Hey! Welcome to the sixth and last lesson in our series on the New York City dialect. By now you should be able to understand the natives well enough to ask for subway directions (which also makes it obvious that you are a tourist). Don’t worry about being able to understand the announcements in the subway, no one can understand them.
To review last month’s lesson, a number of words in the city dialect drop the “H” in words that start with that letter. The two examples are ‘uge and ‘uman. Here are some more examples of them used in a sentence.
- Katz’s Deli sandwiches have a ‘uge pile of cold cuts between two slices of bread.
- Sometimes Grand Central Station can seem like a sea of ‘umanity.
This month’s lesson:
The New York dialect is known for two qualities: we speak very fast and tend to blur our words together. So much so, that phrases, and even entire sentences, can seem like one word. Life in the city is fast paced, so we don’t have time to even wait for the next word. Here are some examples of words in the New York dialect. Click on the links to hear the pronunciation.
- Amirite A word used at the end of sentence, asking for confirmation.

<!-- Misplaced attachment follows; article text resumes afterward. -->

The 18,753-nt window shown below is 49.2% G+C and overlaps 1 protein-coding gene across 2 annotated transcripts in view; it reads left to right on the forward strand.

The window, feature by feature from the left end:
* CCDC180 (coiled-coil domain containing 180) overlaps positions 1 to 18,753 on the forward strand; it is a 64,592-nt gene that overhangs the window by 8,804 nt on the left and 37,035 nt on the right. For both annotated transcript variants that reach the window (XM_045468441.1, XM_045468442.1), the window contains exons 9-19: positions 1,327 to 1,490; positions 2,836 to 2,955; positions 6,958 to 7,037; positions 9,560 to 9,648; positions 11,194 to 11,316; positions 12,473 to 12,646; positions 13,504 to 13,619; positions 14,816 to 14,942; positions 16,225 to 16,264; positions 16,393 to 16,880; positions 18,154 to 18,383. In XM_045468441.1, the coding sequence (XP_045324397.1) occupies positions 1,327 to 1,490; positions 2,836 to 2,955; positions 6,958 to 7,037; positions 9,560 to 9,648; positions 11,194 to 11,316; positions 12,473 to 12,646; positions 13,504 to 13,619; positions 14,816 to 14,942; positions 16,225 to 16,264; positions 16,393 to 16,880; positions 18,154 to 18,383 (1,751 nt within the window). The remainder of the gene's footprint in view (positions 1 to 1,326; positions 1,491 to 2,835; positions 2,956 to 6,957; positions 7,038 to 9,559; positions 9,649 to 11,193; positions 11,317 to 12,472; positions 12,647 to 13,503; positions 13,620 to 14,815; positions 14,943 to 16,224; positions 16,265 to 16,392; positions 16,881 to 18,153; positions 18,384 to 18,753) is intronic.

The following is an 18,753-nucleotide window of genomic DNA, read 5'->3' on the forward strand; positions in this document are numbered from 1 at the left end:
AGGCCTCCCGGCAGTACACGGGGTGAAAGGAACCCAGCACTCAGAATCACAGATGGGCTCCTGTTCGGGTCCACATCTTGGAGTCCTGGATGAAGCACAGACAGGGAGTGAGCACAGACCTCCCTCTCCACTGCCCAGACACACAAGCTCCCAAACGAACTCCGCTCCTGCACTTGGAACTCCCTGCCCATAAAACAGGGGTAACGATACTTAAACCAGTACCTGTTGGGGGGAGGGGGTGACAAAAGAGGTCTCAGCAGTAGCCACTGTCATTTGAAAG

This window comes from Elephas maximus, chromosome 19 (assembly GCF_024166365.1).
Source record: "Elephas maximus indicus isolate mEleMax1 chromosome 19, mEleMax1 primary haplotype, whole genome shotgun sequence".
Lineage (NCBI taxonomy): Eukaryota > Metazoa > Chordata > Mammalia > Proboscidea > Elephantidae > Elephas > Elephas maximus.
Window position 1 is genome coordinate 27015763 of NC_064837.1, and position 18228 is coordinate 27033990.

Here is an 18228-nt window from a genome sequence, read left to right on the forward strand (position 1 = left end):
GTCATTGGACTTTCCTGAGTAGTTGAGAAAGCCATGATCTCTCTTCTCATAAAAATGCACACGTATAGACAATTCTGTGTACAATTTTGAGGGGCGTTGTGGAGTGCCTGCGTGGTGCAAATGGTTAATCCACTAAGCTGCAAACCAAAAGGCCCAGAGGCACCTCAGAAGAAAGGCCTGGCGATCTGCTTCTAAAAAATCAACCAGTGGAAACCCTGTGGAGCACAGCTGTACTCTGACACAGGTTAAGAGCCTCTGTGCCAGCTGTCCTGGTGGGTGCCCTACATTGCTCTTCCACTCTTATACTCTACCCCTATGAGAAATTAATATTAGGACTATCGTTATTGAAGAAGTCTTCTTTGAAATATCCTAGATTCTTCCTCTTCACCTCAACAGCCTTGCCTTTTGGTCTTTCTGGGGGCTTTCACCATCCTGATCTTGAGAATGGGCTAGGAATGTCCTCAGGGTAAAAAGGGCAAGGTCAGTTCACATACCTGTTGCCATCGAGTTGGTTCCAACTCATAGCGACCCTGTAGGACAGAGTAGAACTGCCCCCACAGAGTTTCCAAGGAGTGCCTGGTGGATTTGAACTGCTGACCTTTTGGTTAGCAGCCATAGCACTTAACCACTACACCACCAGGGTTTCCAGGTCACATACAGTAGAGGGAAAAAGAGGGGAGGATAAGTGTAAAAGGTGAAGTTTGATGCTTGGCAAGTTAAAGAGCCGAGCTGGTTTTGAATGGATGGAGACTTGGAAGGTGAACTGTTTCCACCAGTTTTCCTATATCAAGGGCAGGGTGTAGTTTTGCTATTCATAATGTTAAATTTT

There’s nothing quite like seeing a Broadway play, amirite?
- Fugedaboudit. A word used to express resignation or forgiveness.
You can’t drive anywhere in the city on a Sunday afternoon, fugedaboudit, the traffic is too much.
- Gedoutahea A word used to express surprise or disbelief.
You got a rent controlled apartment in Chelsea for $700 a month? Getoudahea!
- Ariteaready A word used to express annoyance at being pushed or hurried.
I’m moving, aritearedy, I just double parked for a minute!
Final exam: see if you can interpret this conversation between two natives.
First Guy “jeetyet?” Second Guy “No, jew?”
I hope you have enjoyed these lessons in the New York City dialect. Listening to conversations among locals is the best way to tune your ear in to the pronunciation. It’s also a great way to learn about and experience what this great city has to offer. Don’t forget there are five boroughs in the city, it’s not just Manhattan. There is a wealth of culture, cuisine and entertainment to explore. So many people come here every year to visit or to stay. Not only is the United Nations headquarters here, but there are over 100 different ethnicities in the city’s population, that’s why they call the city “The Capital of the World”.
“Did you eat yet?” “No, did you?